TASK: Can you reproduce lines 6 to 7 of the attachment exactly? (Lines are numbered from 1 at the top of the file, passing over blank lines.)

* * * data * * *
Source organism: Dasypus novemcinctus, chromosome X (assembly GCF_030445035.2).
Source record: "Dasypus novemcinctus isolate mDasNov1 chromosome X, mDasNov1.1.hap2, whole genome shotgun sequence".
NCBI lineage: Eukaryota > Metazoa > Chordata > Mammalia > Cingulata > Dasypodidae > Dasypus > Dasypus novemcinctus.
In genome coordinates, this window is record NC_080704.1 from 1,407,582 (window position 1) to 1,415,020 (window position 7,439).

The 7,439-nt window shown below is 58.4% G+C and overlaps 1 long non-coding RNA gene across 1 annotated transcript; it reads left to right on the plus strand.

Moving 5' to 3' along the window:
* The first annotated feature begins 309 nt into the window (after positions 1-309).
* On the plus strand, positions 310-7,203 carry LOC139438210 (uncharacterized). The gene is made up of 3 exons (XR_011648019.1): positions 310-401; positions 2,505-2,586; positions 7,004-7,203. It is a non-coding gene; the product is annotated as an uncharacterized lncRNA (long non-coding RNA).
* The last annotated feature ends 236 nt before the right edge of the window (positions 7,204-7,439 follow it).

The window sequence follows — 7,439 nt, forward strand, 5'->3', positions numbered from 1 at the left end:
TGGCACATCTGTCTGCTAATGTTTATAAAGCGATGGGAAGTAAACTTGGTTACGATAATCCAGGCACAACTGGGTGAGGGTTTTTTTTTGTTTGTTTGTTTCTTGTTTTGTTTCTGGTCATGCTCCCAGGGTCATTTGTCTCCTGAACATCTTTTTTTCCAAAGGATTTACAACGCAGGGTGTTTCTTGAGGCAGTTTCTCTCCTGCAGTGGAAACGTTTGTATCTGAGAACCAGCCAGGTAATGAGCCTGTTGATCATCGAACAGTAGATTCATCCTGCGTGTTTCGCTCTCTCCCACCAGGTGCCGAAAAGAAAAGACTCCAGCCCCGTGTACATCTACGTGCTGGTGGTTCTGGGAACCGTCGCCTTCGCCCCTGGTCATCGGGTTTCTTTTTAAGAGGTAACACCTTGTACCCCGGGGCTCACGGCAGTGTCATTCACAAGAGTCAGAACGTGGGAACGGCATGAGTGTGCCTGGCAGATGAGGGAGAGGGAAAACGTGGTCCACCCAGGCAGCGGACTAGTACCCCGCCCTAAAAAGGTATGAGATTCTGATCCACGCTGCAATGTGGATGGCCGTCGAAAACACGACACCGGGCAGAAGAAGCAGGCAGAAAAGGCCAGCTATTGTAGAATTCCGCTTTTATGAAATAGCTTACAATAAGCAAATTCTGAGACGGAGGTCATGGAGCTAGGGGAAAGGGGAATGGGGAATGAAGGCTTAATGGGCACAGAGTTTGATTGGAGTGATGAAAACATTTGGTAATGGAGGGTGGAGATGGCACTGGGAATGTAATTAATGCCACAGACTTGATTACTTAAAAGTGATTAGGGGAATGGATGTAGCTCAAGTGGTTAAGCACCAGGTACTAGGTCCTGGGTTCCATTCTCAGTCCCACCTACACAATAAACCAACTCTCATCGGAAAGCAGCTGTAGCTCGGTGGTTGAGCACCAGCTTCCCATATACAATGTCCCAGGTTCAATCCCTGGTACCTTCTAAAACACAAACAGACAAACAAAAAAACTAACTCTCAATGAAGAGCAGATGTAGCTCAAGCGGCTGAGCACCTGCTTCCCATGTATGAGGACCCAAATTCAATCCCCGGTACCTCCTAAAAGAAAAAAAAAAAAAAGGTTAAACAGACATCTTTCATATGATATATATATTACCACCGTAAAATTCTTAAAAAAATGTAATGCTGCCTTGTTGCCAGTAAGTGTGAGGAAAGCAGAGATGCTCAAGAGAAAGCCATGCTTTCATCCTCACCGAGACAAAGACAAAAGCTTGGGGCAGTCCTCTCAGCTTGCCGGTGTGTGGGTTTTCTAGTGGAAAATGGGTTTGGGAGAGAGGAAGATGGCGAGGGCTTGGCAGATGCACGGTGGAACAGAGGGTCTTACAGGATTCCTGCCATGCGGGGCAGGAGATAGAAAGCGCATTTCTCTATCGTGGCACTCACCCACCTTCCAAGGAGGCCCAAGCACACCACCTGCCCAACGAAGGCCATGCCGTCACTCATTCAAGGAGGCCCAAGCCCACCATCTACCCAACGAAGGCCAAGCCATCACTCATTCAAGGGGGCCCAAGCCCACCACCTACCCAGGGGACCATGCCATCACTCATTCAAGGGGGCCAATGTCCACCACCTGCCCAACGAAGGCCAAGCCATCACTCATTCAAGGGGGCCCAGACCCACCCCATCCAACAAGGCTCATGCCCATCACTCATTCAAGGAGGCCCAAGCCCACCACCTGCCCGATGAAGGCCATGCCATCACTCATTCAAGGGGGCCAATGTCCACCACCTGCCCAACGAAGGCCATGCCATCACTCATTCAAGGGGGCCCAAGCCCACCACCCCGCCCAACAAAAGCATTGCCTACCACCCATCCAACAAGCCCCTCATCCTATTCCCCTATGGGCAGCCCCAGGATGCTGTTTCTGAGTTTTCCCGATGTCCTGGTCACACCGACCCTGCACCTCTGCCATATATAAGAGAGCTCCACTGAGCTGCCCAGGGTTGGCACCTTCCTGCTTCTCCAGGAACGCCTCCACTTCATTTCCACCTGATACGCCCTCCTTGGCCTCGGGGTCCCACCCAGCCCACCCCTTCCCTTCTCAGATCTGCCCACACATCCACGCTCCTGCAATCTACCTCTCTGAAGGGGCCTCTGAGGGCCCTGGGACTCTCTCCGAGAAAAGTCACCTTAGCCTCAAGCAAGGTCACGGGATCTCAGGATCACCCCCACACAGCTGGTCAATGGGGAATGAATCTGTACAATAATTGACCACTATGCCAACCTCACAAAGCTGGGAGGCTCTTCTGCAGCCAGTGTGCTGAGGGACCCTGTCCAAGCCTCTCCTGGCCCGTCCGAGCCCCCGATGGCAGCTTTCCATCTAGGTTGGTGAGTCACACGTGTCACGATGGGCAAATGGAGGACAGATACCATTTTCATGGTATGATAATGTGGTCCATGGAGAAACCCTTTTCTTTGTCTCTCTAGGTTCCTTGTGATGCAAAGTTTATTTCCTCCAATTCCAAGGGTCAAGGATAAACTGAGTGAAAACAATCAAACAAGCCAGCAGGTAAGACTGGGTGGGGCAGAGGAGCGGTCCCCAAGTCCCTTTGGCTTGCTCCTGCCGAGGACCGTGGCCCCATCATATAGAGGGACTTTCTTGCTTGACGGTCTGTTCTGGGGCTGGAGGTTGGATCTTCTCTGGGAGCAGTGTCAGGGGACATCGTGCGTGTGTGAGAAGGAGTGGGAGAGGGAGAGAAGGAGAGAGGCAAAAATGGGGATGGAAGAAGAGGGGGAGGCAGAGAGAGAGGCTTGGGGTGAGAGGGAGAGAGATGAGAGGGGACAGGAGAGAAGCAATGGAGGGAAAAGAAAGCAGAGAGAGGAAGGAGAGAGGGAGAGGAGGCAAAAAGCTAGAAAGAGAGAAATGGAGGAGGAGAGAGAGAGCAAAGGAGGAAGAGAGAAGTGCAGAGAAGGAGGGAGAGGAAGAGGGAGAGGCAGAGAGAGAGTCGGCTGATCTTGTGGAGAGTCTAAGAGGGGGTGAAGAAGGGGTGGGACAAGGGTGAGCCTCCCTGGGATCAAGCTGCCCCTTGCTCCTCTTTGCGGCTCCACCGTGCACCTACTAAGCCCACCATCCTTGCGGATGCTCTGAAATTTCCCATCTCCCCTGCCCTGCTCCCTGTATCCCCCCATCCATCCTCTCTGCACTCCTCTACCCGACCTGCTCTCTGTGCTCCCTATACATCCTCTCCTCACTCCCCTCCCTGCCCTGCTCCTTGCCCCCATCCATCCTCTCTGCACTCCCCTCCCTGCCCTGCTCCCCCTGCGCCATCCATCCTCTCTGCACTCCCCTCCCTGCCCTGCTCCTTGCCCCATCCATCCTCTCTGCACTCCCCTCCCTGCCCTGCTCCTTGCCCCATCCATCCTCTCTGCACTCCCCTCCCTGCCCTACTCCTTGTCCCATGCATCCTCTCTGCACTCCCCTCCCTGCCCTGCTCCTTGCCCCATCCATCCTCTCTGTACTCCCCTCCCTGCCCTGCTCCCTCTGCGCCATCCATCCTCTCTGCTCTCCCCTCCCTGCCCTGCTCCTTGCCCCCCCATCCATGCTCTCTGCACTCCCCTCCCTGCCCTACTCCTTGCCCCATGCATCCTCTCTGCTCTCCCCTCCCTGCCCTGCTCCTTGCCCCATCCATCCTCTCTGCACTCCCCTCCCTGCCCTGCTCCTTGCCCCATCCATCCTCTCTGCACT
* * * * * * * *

Moving 5' to 3' along the window:
* The first annotated feature begins 309 nt into the window (after positions 1-309).